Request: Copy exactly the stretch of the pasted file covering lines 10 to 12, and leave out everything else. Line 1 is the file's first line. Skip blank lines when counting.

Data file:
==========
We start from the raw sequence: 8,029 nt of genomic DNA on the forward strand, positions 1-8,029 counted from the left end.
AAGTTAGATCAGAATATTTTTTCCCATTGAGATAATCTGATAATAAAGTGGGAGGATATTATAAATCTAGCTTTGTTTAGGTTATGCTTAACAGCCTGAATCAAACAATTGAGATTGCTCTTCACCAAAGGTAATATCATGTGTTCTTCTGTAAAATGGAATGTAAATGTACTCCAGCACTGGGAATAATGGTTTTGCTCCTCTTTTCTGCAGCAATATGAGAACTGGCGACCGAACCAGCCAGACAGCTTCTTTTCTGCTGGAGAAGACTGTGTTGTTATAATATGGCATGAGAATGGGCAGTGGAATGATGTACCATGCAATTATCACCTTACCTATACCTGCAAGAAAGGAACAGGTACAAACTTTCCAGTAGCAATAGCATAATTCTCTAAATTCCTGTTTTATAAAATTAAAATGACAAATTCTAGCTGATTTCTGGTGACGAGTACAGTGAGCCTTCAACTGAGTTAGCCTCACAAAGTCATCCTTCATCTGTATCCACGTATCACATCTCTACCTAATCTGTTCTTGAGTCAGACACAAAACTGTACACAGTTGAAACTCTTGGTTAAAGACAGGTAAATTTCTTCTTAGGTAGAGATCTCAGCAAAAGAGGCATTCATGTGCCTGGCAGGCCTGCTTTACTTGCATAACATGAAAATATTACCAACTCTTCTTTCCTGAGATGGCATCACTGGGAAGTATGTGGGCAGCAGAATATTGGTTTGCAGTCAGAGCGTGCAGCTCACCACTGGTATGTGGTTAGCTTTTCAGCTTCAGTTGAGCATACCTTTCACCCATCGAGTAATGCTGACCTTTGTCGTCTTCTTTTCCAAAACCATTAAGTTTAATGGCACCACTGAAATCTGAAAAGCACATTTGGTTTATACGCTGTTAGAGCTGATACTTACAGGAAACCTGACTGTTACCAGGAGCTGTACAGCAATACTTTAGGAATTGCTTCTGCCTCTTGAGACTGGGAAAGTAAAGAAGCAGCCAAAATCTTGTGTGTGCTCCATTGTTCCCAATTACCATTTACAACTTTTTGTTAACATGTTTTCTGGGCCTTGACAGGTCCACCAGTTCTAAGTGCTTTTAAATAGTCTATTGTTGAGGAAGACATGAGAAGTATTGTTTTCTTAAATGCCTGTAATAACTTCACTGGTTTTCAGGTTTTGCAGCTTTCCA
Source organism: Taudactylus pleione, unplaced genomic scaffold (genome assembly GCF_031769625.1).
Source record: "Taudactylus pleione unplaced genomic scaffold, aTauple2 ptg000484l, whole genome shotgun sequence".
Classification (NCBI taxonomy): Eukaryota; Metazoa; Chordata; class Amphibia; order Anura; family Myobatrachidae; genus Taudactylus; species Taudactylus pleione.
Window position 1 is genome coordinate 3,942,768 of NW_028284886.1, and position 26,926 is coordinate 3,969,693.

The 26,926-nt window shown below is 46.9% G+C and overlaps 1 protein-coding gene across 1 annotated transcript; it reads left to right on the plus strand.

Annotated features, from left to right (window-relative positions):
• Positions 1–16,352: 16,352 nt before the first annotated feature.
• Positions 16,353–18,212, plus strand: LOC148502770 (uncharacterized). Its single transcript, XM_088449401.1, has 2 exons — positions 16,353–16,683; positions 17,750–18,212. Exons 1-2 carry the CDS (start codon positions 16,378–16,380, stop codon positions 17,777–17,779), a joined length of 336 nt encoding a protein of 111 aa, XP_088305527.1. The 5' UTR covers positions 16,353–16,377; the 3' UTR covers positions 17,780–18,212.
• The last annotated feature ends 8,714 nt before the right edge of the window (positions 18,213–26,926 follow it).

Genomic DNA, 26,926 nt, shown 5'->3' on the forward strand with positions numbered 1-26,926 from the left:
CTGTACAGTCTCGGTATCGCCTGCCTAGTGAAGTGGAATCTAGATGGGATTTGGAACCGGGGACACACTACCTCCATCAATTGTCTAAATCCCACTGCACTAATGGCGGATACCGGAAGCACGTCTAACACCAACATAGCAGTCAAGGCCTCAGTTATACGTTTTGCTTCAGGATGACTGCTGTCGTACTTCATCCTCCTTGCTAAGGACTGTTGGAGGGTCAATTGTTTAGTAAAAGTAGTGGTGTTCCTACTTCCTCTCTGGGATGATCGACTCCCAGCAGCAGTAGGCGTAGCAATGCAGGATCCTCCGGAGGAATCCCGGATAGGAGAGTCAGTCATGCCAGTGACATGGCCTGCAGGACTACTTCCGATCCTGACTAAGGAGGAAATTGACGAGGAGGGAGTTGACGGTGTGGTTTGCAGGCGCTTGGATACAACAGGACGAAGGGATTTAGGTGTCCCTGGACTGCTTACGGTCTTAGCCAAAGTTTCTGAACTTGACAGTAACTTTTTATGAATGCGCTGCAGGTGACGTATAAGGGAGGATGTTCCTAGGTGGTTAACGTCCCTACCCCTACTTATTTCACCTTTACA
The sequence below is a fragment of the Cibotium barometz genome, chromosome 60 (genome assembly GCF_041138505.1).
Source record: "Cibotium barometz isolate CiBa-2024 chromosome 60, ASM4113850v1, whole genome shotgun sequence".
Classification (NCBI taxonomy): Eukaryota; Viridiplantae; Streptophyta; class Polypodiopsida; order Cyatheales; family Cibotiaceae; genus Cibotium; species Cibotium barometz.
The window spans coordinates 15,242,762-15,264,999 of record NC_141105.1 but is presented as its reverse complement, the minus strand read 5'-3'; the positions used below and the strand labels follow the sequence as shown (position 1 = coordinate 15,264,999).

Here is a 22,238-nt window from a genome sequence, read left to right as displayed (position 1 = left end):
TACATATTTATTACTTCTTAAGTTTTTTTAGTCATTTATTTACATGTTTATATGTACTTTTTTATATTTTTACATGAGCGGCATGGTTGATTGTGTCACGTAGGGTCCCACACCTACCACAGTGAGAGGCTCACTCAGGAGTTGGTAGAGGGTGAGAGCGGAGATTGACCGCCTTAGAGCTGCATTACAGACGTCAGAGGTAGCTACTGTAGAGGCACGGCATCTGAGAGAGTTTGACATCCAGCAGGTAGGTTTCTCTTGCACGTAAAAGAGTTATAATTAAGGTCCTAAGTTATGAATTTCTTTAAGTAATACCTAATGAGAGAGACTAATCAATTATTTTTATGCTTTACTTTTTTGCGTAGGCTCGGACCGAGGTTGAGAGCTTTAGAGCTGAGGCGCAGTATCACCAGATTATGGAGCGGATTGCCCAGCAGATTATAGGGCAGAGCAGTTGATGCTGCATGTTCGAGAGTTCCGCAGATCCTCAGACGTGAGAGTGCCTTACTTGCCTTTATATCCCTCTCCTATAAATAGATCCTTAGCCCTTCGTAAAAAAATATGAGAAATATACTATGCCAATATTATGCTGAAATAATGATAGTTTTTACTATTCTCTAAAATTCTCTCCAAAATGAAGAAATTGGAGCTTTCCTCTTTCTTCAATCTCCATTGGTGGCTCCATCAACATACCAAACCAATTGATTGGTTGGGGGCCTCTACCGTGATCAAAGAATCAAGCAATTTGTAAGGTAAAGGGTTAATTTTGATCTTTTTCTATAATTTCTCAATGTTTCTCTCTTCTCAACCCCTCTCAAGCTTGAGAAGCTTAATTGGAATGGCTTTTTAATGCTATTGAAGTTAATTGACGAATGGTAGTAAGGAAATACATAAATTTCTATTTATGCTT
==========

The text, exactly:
• Positions 16,353–18,212, plus strand: LOC148502770 (uncharacterized). Its single transcript, XM_088449401.1, has 2 exons — positions 16,353–16,683; positions 17,750–18,212. Exons 1-2 carry the CDS (start codon positions 16,378–16,380, stop codon positions 17,777–17,779), a joined length of 336 nt encoding a protein of 111 aa, XP_088305527.1. The 5' UTR covers positions 16,353–16,377; the 3' UTR covers positions 17,780–18,212.
• The last annotated feature ends 8,714 nt before the right edge of the window (positions 18,213–26,926 follow it).

Genomic DNA, 26,926 nt, shown 5'->3' on the forward strand with positions numbered 1-26,926 from the left: